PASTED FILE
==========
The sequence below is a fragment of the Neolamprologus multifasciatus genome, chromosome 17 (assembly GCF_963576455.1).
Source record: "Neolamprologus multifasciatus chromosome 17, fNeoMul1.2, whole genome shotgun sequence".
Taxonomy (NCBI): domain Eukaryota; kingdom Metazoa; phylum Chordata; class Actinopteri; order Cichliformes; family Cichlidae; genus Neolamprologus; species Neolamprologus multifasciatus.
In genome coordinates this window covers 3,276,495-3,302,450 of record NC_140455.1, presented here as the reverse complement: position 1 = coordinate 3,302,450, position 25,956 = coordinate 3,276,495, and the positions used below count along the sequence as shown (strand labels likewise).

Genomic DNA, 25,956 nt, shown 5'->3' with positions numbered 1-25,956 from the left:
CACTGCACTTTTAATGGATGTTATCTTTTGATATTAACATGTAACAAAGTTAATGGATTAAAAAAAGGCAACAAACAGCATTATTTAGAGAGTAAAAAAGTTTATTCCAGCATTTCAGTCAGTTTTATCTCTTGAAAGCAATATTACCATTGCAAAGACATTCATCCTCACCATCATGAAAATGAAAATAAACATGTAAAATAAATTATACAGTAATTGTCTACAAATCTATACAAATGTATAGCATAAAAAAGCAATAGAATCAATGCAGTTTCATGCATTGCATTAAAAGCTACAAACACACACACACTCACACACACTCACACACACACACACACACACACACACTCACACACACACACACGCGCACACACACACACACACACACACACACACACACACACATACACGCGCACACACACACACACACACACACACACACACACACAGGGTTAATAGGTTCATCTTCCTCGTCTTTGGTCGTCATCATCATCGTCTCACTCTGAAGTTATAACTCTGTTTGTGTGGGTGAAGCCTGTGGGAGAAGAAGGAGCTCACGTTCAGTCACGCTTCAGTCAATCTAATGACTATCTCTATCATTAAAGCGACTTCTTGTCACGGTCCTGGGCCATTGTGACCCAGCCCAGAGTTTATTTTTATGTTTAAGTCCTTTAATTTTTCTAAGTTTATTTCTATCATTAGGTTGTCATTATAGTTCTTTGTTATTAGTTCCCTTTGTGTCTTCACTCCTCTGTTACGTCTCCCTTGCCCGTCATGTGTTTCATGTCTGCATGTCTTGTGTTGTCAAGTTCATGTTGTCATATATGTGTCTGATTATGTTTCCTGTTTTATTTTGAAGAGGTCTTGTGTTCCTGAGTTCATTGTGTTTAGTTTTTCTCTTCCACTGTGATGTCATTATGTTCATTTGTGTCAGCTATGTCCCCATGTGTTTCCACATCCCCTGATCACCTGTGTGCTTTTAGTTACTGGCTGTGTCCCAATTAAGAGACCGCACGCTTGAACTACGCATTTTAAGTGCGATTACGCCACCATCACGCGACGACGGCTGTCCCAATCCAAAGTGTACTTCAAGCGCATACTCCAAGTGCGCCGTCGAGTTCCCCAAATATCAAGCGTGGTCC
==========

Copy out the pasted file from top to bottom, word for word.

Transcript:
The sequence below is a fragment of the Neolamprologus multifasciatus genome, chromosome 17 (assembly GCF_963576455.1).
Source record: "Neolamprologus multifasciatus chromosome 17, fNeoMul1.2, whole genome shotgun sequence".
Taxonomy (NCBI): domain Eukaryota; kingdom Metazoa; phylum Chordata; class Actinopteri; order Cichliformes; family Cichlidae; genus Neolamprologus; species Neolamprologus multifasciatus.
In genome coordinates this window covers 3,276,495-3,302,450 of record NC_140455.1, presented here as the reverse complement: position 1 = coordinate 3,302,450, position 25,956 = coordinate 3,276,495, and the positions used below count along the sequence as shown (strand labels likewise).

Genomic DNA, 25,956 nt, shown 5'->3' with positions numbered 1-25,956 from the left:
CACTGCACTTTTAATGGATGTTATCTTTTGATATTAACATGTAACAAAGTTAATGGATTAAAAAAAGGCAACAAACAGCATTATTTAGAGAGTAAAAAAGTTTATTCCAGCATTTCAGTCAGTTTTATCTCTTGAAAGCAATATTACCATTGCAAAGACATTCATCCTCACCATCATGAAAATGAAAATAAACATGTAAAATAAATTATACAGTAATTGTCTACAAATCTATACAAATGTATAGCATAAAAAAGCAATAGAATCAATGCAGTTTCATGCATTGCATTAAAAGCTACAAACACACACACACTCACACACACTCACACACACACACACACACACACACACTCACACACACACACACGCGCACACACACACACACACACACACACACACACACACACATACACGCGCACACACACACACACACACACACACACACACACACAGGGTTAATAGGTTCATCTTCCTCGTCTTTGGTCGTCATCATCATCGTCTCACTCTGAAGTTATAACTCTGTTTGTGTGGGTGAAGCCTGTGGGAGAAGAAGGAGCTCACGTTCAGTCACGCTTCAGTCAATCTAATGACTATCTCTATCATTAAAGCGACTTCTTGTCACGGTCCTGGGCCATTGTGACCCAGCCCAGAGTTTATTTTTATGTTTAAGTCCTTTAATTTTTCTAAGTTTATTTCTATCATTAGGTTGTCATTATAGTTCTTTGTTATTAGTTCCCTTTGTGTCTTCACTCCTCTGTTACGTCTCCCTTGCCCGTCATGTGTTTCATGTCTGCATGTCTTGTGTTGTCAAGTTCATGTTGTCATATATGTGTCTGATTATGTTTCCTGTTTTATTTTGAAGAGGTCTTGTGTTCCTGAGTTCATTGTGTTTAGTTTTTCTCTTCCACTGTGATGTCATTATGTTCATTTGTGTCAGCTATGTCCCCATGTGTTTCCACATCCCCTGATCACCTGTGTGCTTTTAGTTACTGGCTGTGTCCCAATTAAGAGACCGCACGCTTGAACTACGCATTTTAAGTGCGATTACGCCACCATCACGCGACGACGGCTGTCCCAATCCAAAGTGTACTTCAAGCGCATACTCCAAGTGCGCCGTCGAGTTCCCCAAATATCAAGCGTGGTCC